Proximal to the knee joint, the ITB attaches to the intermuscular septum and supracondylar tubercle of the femur.  Proximal to the lateral epicondyle, there is an interposed fat layer between the ITB and the vastus lateralis.[8]   The ITB is more tendinous proximal to the lateral femoral epicondyle, and at the level of the epicondyle, the ITB contributes to lateral knee stability secondary to its anatomic position, intimal contact with the epicondyle, and relative to its location with respect to the lateral collateral ligament (LCL).[9]

Function

Proximal ITB function includes[6]:

  • Hip extension
  • Hip abduction
  • Lateral hip rotation

Distally, ITB function depends on the position of the knee joint[2]

  • 0 degrees/full extension to 20 to 30 degrees of flexion 
    • Active knee extensor
      • The ITB lies anterior to the lateral femoral epicondyle
  • 20 to 30 degrees of flexion to full flexion ROM
    • Active knee flexor
      • ITB lies posterior relative to the lateral femoral epicondyle

Embryology

Tendons and ligaments are connective tissue structures that allow for stability and elasticity between bone-muscle and bone-bone interfaces, respectively. Molecular structure high in water and extracellular matrix content provide the durability and elasticity needed for these structures. The mesoderm is the middle layer of the embryologic trilaminar disc of tissue that forms because of gastrulation in a fetus. Surrounded by the endoderm and ectoderm, the mesoderm is the structure giving rise to connective tissue of the human body aside from muscle of the head, which develops from neural crest tissue. The ITB, being a tendinous structure, therefore derives from mesoderm.[10]

Blood Supply and Lymphatics

The ITB, being a tendinous extension of the tensor fascia lata (TFL), shares the same arterial supply:

  • Ascending branch of the lateral femoral circumflex artery (LFCA)
  • Superior gluteal artery (SGA)

The LFCA traverses the TFL as a single branch from the profundus femoris arterial system usually 6-10 cm distal from the anterior superior iliac spine (ASIS) directly into the muscle belly.

The SGA is the largest branch of the posterior division of the internal iliac artery and exits the greater sciatic foramen where it divides into superficial and deep branches. The latter of which also provides collateral arterial blood supply to the TFL in addition to the gluteus medius and minimus muscles.[11]

Nerves

Analogous to the arterial blood supply, the ITB shares the innervation of the TFL and gluteus maximus via the superior gluteal nerve (SGN) and inferior gluteal nerve (IGN), respectively.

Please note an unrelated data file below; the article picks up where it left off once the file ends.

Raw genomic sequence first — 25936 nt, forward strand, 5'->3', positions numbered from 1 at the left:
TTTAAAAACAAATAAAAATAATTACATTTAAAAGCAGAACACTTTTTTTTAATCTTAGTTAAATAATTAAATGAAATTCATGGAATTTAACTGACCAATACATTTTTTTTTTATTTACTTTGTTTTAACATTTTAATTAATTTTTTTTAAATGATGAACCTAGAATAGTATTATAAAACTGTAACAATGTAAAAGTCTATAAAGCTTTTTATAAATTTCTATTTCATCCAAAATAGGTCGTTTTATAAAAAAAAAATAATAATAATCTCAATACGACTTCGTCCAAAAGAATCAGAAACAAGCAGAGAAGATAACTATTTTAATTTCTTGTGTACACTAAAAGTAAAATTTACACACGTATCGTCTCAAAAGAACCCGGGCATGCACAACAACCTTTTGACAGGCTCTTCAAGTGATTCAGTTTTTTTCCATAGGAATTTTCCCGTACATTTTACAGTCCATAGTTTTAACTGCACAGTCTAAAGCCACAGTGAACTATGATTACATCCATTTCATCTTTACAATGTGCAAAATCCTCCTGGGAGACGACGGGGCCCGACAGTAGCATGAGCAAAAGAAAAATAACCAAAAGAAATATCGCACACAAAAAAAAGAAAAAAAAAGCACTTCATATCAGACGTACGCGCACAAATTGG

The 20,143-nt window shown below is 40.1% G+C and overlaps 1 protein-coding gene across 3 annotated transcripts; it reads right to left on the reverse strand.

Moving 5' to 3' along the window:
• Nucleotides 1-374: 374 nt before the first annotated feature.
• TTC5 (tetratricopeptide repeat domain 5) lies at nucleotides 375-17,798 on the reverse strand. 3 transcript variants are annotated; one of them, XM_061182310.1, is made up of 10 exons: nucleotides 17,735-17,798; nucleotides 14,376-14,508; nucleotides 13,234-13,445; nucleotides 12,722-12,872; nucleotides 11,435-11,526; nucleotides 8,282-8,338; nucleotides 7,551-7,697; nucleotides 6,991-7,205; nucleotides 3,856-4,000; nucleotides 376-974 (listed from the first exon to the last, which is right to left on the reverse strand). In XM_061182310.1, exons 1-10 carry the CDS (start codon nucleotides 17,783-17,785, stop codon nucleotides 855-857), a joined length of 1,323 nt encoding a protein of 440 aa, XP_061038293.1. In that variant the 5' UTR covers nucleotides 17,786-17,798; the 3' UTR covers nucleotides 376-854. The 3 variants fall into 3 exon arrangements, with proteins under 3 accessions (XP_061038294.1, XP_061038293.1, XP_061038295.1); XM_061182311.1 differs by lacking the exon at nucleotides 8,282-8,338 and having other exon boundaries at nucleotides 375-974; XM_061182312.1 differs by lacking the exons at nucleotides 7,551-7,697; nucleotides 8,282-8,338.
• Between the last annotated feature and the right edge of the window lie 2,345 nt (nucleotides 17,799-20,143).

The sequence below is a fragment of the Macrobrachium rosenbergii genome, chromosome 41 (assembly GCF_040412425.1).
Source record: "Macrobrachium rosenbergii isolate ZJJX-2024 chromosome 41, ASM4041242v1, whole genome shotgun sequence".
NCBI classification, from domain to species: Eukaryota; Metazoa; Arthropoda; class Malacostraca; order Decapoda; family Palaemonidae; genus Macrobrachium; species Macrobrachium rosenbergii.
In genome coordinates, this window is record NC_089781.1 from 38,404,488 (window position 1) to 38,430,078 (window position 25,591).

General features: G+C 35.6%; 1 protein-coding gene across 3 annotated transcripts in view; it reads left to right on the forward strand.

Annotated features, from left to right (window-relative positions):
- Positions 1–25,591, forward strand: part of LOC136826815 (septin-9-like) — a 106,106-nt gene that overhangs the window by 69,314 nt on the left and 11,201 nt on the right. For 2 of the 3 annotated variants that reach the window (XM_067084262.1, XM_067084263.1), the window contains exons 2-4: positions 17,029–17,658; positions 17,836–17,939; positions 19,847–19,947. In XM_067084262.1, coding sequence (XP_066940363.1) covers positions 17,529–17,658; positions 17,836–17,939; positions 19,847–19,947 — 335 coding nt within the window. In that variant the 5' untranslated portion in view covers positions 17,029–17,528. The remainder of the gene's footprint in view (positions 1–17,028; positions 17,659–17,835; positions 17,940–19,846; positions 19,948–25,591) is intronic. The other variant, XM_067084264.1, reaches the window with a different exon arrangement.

The SGN arises from the ventral rami of nerve roots L4-S1 and originates from the lumbosacral nerve plexus.  Like the SGA, the SGN exits the pelvis via the greater sciatic foramen to innervate the TFL as well as the gluteus minimus and medius (both hip abductors and medial rotators). The IGN is comprised of the ventral rami of L5-S2 and provides innervation of the gluteus maximus muscle.[11]

Muscles

The TFL works in concert with the gluteus medius and minimus to medially rotate and abduct the hip, as well as assist in flexing the hip with the rectus femoris.[12] The distal attachment of the ITB on Gerdy's tubercle serves as a focal point of lower extremity abduction.[13][14]

The gluteus maximus primarily serves to extend the hip, however, also contributes to hip abduction via the ITB tract. Again, the ITB is an extension of the tendinous insertions of these muscles, and a better understanding of each of their function, will, in turn, improve one's understanding of the biomechanics of the ITB.[11][15]

Physiologic Variants

This structure has little variation concerning the anatomical location and function. Previous studies have revealed different locations of insertion for the TFL - however, the band itself has been consistent with its insertion onto Gerdy's tubercle. Anatomical and structural bony abnormalities, whether because of injury or degenerative process, may ultimately affect the physiological function of the ITB depending on the adaptation of the musculoskeletal structures. Further evaluation of the proximal muscular structures may be warranted to determine the clinically significant variations of the ITB tract distally.